BOOK: The Magicians Trilogy


The Magicians Trilogy is easily my favourite new series. 

If you know me, you most likely will have heard me go on about it. I found the recommendation in a random list of ‘If you like Harry Potter you might like these’ books and wrote it down on a note on my phone. A few weeks later, I decided to start a book club with a few of my friends (granted, that kinda crumbled and didn’t really work out but ah well) and I suggested we start with this! I knew very little about it but we wanted to try and start with a book that none of us knew much about! I knew it was fantasy, and that it was aimed at a late teenage/early adulthood audience.

Then whilst waiting for my first book to arrive, I was researching and realised that it was a show that had only just begun streaming on SyFy in America! I was so excited and it motivated me to read faster hahaha.
I have a separate blog post on the show so if you wanted to go on over to that, it is under ‘TV Shows’ and by the way, yes, I loved it.

I don’t want to say too much about the books because I really don’t want to spoil anything! But what I will say is that this series constantly surprised me! At first, I noticed that they kept referring to other fantasy worlds, namely Narnia! I wasn’t sure how to feel about it at first because usually just on instinct I despise when books make contemporary references. I’m not even sure why I totally hate it, but I totally do! I prefer the exact timing and place in the world where the story takes place remain vague.
However, once I realised that the tongue in cheek attitude was completely intentional and the references weren’t so copy cat as they were satire, I began to love it.

In the first book, ‘The Magicians’ I had so many ‘what the actual f***’ moments where I wondered 1. Are they serious? and 2. How the hell are they going to pull this off in the show it is WEIRD.
It was funny, strange, dark, mysterious and had those ‘holy hell’ moments along with the chest fluttering ‘eeeee’ moments that go along with romance. I really loved it.

The second book, ‘The Magician King’ went full fledged 110% fantasy and it let the characters grow and develop and the story take on a differently coloured strangeness. Quentin, the main character, began to grow up and mature from the whiney self centred ‘cmon man’ character he could sometimes be in the first book and this made me so happy.

By the third book, ‘Magician’s Land’ Quentin had really developed, most of the main characters: Julia (holy crap did she develop,) Alice, Eliot, Janet, Penny and the new characters had totally changed and flipped and moved to new dimensions and matured with their fucked up magical issues. I really loved it.

I have a serious issue with endings and was really worried that I would be completely dissatisfied with this one, constantly thinking ‘oh no, don’t end here, I can see where this is going, I’m not going to love it.’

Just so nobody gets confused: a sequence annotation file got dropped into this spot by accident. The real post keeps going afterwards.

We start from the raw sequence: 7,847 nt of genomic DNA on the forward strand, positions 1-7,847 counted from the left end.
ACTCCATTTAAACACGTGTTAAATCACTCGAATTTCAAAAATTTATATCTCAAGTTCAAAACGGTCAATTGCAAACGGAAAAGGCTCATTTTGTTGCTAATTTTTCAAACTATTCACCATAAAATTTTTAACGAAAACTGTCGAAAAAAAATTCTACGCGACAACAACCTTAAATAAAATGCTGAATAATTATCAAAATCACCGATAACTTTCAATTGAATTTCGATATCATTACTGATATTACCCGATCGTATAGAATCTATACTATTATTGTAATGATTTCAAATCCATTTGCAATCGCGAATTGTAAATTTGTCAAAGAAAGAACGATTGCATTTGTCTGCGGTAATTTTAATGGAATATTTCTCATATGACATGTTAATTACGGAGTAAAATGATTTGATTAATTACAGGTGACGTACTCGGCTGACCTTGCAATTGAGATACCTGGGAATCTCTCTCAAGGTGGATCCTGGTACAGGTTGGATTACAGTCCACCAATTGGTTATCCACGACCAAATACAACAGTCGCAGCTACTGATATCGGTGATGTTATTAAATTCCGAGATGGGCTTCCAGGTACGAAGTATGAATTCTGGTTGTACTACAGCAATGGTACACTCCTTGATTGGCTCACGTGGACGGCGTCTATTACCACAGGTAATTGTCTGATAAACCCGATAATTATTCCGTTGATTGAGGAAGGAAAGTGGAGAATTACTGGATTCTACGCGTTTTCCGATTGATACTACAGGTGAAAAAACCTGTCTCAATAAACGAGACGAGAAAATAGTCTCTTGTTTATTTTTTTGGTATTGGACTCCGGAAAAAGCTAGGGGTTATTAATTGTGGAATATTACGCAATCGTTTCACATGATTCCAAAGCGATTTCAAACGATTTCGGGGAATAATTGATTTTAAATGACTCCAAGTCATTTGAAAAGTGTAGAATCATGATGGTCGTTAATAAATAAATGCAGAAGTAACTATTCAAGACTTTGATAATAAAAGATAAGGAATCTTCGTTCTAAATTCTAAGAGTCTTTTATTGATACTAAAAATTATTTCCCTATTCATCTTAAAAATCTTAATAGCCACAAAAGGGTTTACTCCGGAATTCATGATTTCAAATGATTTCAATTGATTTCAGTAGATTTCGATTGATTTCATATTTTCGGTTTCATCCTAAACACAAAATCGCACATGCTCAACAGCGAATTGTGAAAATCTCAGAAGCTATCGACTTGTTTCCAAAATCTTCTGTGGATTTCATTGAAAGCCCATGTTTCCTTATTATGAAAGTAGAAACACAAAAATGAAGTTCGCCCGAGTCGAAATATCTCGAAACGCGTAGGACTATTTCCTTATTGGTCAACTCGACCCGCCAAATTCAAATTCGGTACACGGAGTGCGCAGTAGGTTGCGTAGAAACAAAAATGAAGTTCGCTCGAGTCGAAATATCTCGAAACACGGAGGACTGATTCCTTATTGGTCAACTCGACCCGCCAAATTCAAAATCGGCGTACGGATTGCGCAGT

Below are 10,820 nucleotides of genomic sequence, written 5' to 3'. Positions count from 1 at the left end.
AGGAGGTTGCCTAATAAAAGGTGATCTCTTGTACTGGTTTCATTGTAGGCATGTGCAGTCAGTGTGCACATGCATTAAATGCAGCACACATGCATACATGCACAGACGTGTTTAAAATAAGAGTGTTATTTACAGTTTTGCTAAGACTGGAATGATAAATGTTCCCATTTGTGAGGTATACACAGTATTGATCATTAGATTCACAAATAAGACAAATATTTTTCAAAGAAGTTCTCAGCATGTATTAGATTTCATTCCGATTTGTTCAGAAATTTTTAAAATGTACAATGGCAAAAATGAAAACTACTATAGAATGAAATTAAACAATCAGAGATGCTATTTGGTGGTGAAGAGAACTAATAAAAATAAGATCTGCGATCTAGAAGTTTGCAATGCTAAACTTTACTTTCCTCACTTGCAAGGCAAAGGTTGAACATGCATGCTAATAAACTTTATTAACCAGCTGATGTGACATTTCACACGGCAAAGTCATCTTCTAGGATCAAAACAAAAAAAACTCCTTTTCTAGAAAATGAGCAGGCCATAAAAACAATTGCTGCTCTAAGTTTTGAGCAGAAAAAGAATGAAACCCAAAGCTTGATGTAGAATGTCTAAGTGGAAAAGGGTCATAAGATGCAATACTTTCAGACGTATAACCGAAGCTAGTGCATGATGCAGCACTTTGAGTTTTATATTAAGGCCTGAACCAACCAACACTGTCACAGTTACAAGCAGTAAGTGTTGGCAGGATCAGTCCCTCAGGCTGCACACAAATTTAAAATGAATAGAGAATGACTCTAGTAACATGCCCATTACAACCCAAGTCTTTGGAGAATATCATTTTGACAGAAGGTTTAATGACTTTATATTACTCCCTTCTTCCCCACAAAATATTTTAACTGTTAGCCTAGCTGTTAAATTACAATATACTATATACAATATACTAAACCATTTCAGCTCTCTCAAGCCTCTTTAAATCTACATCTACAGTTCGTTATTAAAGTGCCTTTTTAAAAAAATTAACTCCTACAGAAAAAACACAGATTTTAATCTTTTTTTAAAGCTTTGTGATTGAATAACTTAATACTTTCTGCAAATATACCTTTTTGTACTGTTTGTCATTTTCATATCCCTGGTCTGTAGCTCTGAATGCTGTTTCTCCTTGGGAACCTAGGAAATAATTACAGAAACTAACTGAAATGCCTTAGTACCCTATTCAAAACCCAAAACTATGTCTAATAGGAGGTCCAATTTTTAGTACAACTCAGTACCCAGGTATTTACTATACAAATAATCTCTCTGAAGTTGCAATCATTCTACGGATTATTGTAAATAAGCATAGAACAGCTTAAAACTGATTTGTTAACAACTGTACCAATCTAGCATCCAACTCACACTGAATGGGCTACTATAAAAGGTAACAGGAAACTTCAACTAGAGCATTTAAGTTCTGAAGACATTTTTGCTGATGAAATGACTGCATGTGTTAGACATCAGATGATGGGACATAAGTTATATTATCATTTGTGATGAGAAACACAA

And then… It ended. And I thought… I did not hate that. I kinda loved it. It totally thrilled me and I swear I just sat holding the book in my arms and staring around the room.

Basically, I let myself become completely obsessed with this story and it’s rich deep characters and strange new world. I love the originality, the attitude, the fun it pokes and the dark it bleeds into and I cannot wait to re read the whole thing!
I definitely recommend these books to any Fantasy lover! It is definitely NOT YA, these books are for a slightly more mature audience, but it’s not totally thick political craziness alike ‘Game of Thrones’ either. Get it and see for yourself, and if you love it, dear god talk to me about it haha!! ❤

Sorry that this post/review is all over the place, I really don’t want to spoilt absolutely anything! But I’m thinking when I reread I might do a break down of my thoughts in each book for people who have read it and want to talk about it and see what others think!






Slaughterhouse Five is Vonnegut’s most popular novel- an anti-war satire, based around the bombing of Dresden in World War Two.

Now one thing that always GRINDS MY GEARS is when the 16/17 year olds in teen dramas, whether it’s TV shows or YA novels, claim that their favourite books and writers are old American classics. For a start, I never believe it. The author was just trying to make them seem clever and interesting. Maybe it’s just because I’m reading the classics mostly in my twenties, but I just think, shut the hell up, be honest, your favourite author is NOT Jack Kerouac. IN SAYING THIS: (there was a point after all) the first time that I remember thinking ‘hmmm I need to read Vonnegut’ is when I was reading Looking For Alaska by John Green and Alaska in all her pixie dream girl/beautiful mess glory, reads this acclaimed author.

I didn’t know what to expect from Slaughterhouse, as I never knew too much about it. Thus, when I began and discovered the protagonist Billy Pilgrim becomes ‘unstuck in time’ and begins to shift through various moments in his timeline, I was thrown into something I did not foresee. I’ll admit, there are those ‘great American novels’ that make me roll my eyes. When I read them, I cannot help but think ‘what a pile of wank.’ Perhaps it is because some GREATER MEANING has simply gone over my head. However, I felt like Slaughterhouse was a touch different. There were bits that I felt like skimming, like all the excerpts from the books every character was reading, or mentioned, or picked up. But the style of Vonnegut’s writing kept me there.